By Paul Ransom of Dance Informa.
When one of the dance world’s hottest contemporary names chooses to premiere his new work at the Melbourne Festival, you can be sure that the glare of the spotlight will be intense. However, Hofesh Shechter is used to both the brightness and the danger.
Perhaps, given the climate and the time of year, it is entirely appropriate for UK based, Israeli born choreographer/composer Hofesh Shechter to stage the world premiere of his new work, Sun, here in Australia.
Having already made two previous Melbourne Festival appearances, Shechter’s company are well used to the clamour of antipodean acclaim. Their 2011 piece Political Mother left locals looking for more and Shechter keen to bring back something entirely new. From his hotel room in Vienna, where he is putting the final touches on the work, he enigmatically declares, “Sun can be kind of a festive event but also something that could make people uncomfortable. So I think perhaps it’s a good balance to strike in Australia. It may be relevant.”
For the former rock drummer turned choreographic virtuoso, the journey from early works like Fragments and Cult to universally lauded Festival attraction has been fast and potentially disorienting. “More than anything,” he says, “I try not to think about it too much. I wake up in the morning and have a cup of coffee and I’m not exactly thinking what the whole world maybe expecting of me. But y’know, I am aware of it and there is something very exciting about it, something that can be very energising.”
Known for creating works that attract clichés like ‘raw physicality’ and ‘darkly evocative’, Shechter reflects that Sun is a piece that is more consciously ambiguous. “There is something extremely playful with Sun but somehow it ended up playing with fire,” he explains. “So there is something quite dangerous about it. There is this sense of both a very heavy and a very light feeling and it I think it depends a lot on how the audience read it. It has everything that should be extremely positive but it’s not necessarily so.”
Naturally, Shechter shies away from the didactic, choosing instead to see his work as the beginning of a process rather than the end. “I’m trying to bring questions and put them on the table. I’m bringing problems and conflicts; things that have disharmony, and I’m placing them on stage. The conversation goes on in the audience’s head.”
As it is for every artist working with the non-literal language of movement, one of the principal challenges for Hofesh Shechter is to engage audiences more used to the spoon feeding aesthetic of cinema and TV. Although great contemporary dance will always retain its abstract roots, there is a need, Shechter argues, to give audiences a way in.
“I don’t come out with statements but I do feel that it’s useful for everybody and it’s more powerful if you do understand the environment you are in. For an audience to have a grip on the sort of emotions we are dealing with is important, otherwise it becomes so abstract that it’s too difficult for them to have an emotional response. It’s not that you can’t have an emotional response to the abstract, but I think that there is something very powerful about connecting ideas and emotions.”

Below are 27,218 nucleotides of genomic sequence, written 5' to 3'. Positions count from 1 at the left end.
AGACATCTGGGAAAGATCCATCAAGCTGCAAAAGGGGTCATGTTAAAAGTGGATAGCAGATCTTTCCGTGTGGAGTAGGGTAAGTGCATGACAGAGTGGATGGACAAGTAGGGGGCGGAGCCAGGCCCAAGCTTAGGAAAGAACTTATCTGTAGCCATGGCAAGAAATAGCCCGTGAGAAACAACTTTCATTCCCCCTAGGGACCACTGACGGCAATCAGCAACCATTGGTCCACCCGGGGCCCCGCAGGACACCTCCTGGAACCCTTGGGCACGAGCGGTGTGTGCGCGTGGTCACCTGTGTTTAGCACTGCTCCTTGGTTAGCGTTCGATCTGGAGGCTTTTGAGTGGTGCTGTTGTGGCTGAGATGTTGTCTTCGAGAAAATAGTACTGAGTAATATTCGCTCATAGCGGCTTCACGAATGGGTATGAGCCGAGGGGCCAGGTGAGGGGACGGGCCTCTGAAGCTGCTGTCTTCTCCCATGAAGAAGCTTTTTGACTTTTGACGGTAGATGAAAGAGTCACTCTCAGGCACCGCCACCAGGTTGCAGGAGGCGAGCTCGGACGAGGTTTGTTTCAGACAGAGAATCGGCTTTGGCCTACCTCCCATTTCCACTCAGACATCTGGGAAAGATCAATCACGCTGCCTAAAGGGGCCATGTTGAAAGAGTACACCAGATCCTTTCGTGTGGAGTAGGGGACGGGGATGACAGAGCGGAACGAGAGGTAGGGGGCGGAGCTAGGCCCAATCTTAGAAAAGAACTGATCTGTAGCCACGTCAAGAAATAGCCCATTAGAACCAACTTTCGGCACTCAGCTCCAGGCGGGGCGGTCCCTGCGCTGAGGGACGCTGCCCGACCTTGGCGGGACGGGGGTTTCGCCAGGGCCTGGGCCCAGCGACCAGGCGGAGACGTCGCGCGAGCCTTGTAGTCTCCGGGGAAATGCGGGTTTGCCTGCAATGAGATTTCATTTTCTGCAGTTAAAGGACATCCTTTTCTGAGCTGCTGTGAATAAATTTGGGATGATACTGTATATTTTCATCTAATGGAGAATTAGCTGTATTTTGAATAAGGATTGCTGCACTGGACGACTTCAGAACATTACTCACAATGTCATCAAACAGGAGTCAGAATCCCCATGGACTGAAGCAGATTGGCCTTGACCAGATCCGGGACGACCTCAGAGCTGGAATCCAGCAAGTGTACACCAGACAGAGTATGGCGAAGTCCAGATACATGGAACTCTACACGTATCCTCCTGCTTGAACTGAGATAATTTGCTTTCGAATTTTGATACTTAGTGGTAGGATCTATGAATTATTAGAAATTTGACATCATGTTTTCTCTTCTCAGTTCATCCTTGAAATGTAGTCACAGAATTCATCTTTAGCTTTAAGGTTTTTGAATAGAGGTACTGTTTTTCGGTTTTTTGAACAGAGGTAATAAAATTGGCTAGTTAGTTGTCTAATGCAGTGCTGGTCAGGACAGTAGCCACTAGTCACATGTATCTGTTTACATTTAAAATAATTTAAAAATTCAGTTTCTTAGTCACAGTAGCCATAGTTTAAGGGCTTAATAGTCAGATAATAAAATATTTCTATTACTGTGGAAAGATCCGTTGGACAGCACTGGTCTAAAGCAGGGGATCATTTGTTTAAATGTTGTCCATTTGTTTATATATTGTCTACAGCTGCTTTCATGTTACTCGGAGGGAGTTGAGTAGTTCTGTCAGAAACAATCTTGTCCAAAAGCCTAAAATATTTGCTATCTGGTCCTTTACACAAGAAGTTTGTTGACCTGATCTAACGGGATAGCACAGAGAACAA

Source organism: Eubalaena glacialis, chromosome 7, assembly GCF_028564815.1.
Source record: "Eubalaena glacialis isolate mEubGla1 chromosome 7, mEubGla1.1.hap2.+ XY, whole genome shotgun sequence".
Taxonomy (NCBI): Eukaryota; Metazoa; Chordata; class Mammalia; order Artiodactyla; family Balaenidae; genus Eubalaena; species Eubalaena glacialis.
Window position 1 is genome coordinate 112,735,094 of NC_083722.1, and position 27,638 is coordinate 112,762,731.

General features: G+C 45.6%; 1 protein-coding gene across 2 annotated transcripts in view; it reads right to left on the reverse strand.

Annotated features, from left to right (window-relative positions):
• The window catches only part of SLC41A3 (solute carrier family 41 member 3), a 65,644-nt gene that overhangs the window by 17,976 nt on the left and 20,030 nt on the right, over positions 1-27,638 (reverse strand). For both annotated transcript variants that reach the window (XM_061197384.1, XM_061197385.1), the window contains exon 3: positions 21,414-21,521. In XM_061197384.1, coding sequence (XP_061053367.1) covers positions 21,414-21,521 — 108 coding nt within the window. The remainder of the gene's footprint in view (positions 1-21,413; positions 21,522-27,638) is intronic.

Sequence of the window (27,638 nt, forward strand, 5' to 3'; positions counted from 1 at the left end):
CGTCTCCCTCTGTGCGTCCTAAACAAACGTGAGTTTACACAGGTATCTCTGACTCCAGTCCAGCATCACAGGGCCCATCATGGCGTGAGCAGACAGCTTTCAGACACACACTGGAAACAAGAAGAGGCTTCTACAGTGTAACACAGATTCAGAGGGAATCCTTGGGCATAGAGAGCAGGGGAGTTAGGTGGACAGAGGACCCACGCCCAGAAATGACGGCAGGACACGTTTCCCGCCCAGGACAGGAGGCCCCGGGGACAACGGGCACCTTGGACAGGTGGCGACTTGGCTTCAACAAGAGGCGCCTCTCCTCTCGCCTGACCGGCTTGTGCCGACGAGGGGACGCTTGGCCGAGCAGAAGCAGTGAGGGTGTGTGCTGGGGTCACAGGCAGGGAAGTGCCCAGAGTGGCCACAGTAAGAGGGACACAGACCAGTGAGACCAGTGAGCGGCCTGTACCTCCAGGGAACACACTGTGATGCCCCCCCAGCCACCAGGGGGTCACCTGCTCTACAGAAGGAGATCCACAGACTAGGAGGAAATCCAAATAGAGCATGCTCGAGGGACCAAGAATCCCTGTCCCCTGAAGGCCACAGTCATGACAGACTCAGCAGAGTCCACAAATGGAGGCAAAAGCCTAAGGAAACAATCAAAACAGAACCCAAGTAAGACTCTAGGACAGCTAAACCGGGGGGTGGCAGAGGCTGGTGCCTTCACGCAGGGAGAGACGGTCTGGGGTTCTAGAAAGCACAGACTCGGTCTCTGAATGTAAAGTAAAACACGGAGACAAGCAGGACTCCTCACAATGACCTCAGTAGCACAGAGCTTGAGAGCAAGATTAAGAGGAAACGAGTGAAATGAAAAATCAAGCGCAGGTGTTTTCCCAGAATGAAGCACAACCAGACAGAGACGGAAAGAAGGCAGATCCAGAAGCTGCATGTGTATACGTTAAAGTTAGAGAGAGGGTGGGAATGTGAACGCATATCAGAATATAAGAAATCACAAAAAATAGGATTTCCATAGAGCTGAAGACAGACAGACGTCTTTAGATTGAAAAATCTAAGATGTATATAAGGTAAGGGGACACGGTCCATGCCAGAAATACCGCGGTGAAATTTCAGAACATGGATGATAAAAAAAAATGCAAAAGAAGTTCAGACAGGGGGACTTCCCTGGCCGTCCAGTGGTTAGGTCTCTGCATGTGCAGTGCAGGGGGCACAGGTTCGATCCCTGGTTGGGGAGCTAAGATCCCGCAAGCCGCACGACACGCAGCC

When dealing with complex ambiguities and/or deeply psychological themes, the obvious risks are both obscurity and over-telling. How then to guide an audience through? “Mainly I think about the flow of the piece; how it goes from one part to another and what kind of connection or emotional place the person is in when they see one thing and then the next thing.”
If in this respect Shechter is like most good choreographers, what makes him unusual is that he also composes the scores for his works, placing him inside both the music and the dance. Indeed, on the day we speak he allows himself a little grumble about the fact that he is due in the studio to “haggle with a piece some more.” As he explains it, “There’s something great about it; y’know, having control over everything, but there’s also something exhausting about it. It’s like a constant stream of decision making.”
And then there is the issue of distance; how to see a work with a measure of cool headed objectivity. In Shechter’s case this ‘problem’ is clearly exacerbated. “For a while I let myself get carried away,” he admits, “but then I will take a few days away and just sort of watch it.”
Fine in theory but not always so easily achievable, as he further explains. “Choreography is a very active form of art. I have to be in the studio and I have to use my own body and I have to do it. So removing myself is a really, really tricky thing.”
Being as hands-on as he is, Hofesh Shechter is conscious of avoiding the trap of the creative bubble. “The presence of an audience means that there is this point of sharing something. I’m really not into drowning in one’s own dream without leaving an opening. If we can dream together it’s better,” he concludes.
In this he is more than ably abetted by his loyal ensemble of fourteen dancers. Not only do they directly inform and embody Sun but their mere presence denotes an inescapable truth about the art form. According to Shechter, “The body of a dancer is the most direct, the most honest form of communication because what you see is all there is. If they’re hiding then you see someone hiding; so in a way they have nowhere to hide. So it’s a very raw profession.”
With tags like raw, energetic, explosive and rock’n’roll flying around, the expectation is that Sun will deliver yet another hot and sweaty blast of Shechter’s signature audience pulverising power. With 120 suspended light bulbs to illuminate the action, and a trademark blistering soundtrack, the sun might just burn us this time. (And I for one won’t be wearing sunscreen.)
Sun – Hofesh Shechter
October 11-13 and 15-16
Arts Centre, Melbourne.
Photo (top): Hofesh Shechter in rehearsal with his dancers for Sun. Photo courtesy of Melbourne Festival.